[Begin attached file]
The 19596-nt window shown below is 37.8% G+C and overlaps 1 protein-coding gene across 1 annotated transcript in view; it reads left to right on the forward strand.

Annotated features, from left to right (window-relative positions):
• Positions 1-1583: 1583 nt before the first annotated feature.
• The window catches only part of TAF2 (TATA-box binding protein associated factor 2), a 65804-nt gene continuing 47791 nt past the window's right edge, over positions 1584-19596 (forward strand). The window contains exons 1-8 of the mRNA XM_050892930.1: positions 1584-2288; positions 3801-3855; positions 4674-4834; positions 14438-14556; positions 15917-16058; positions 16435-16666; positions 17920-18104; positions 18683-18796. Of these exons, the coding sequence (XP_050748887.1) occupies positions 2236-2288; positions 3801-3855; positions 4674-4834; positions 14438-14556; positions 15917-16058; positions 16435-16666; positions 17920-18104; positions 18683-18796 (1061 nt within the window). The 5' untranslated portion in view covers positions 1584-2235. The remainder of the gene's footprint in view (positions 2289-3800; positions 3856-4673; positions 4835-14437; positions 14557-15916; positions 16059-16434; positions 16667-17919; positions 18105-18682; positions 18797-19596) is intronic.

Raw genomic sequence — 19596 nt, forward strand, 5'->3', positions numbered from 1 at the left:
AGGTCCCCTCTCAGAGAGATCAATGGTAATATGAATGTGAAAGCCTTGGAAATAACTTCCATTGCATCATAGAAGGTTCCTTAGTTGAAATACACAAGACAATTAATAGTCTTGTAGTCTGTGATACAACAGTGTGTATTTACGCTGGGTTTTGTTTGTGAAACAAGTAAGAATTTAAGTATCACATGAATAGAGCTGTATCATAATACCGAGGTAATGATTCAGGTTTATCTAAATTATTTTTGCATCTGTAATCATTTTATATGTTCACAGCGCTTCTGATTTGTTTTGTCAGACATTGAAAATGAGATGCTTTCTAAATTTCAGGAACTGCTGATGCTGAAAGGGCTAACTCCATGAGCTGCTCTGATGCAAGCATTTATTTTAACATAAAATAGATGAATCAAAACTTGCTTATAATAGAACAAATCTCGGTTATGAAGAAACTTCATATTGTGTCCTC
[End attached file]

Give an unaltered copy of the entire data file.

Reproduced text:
The 19596-nt window shown below is 37.8% G+C and overlaps 1 protein-coding gene across 1 annotated transcript in view; it reads left to right on the forward strand.

Annotated features, from left to right (window-relative positions):
• Positions 1-1583: 1583 nt before the first annotated feature.
• The window catches only part of TAF2 (TATA-box binding protein associated factor 2), a 65804-nt gene continuing 47791 nt past the window's right edge, over positions 1584-19596 (forward strand). The window contains exons 1-8 of the mRNA XM_050892930.1: positions 1584-2288; positions 3801-3855; positions 4674-4834; positions 14438-14556; positions 15917-16058; positions 16435-16666; positions 17920-18104; positions 18683-18796. Of these exons, the coding sequence (XP_050748887.1) occupies positions 2236-2288; positions 3801-3855; positions 4674-4834; positions 14438-14556; positions 15917-16058; positions 16435-16666; positions 17920-18104; positions 18683-18796 (1061 nt within the window). The 5' untranslated portion in view covers positions 1584-2235. The remainder of the gene's footprint in view (positions 2289-3800; positions 3856-4673; positions 4835-14437; positions 14557-15916; positions 16059-16434; positions 16667-17919; positions 18105-18682; positions 18797-19596) is intronic.

Raw genomic sequence — 19596 nt, forward strand, 5'->3', positions numbered from 1 at the left:
AGGTCCCCTCTCAGAGAGATCAATGGTAATATGAATGTGAAAGCCTTGGAAATAACTTCCATTGCATCATAGAAGGTTCCTTAGTTGAAATACACAAGACAATTAATAGTCTTGTAGTCTGTGATACAACAGTGTGTATTTACGCTGGGTTTTGTTTGTGAAACAAGTAAGAATTTAAGTATCACATGAATAGAGCTGTATCATAATACCGAGGTAATGATTCAGGTTTATCTAAATTATTTTTGCATCTGTAATCATTTTATATGTTCACAGCGCTTCTGATTTGTTTTGTCAGACATTGAAAATGAGATGCTTTCTAAATTTCAGGAACTGCTGATGCTGAAAGGGCTAACTCCATGAGCTGCTCTGATGCAAGCATTTATTTTAACATAAAATAGATGAATCAAAACTTGCTTATAATAGAACAAATCTCGGTTATGAAGAAACTTCATATTGTGTCCTC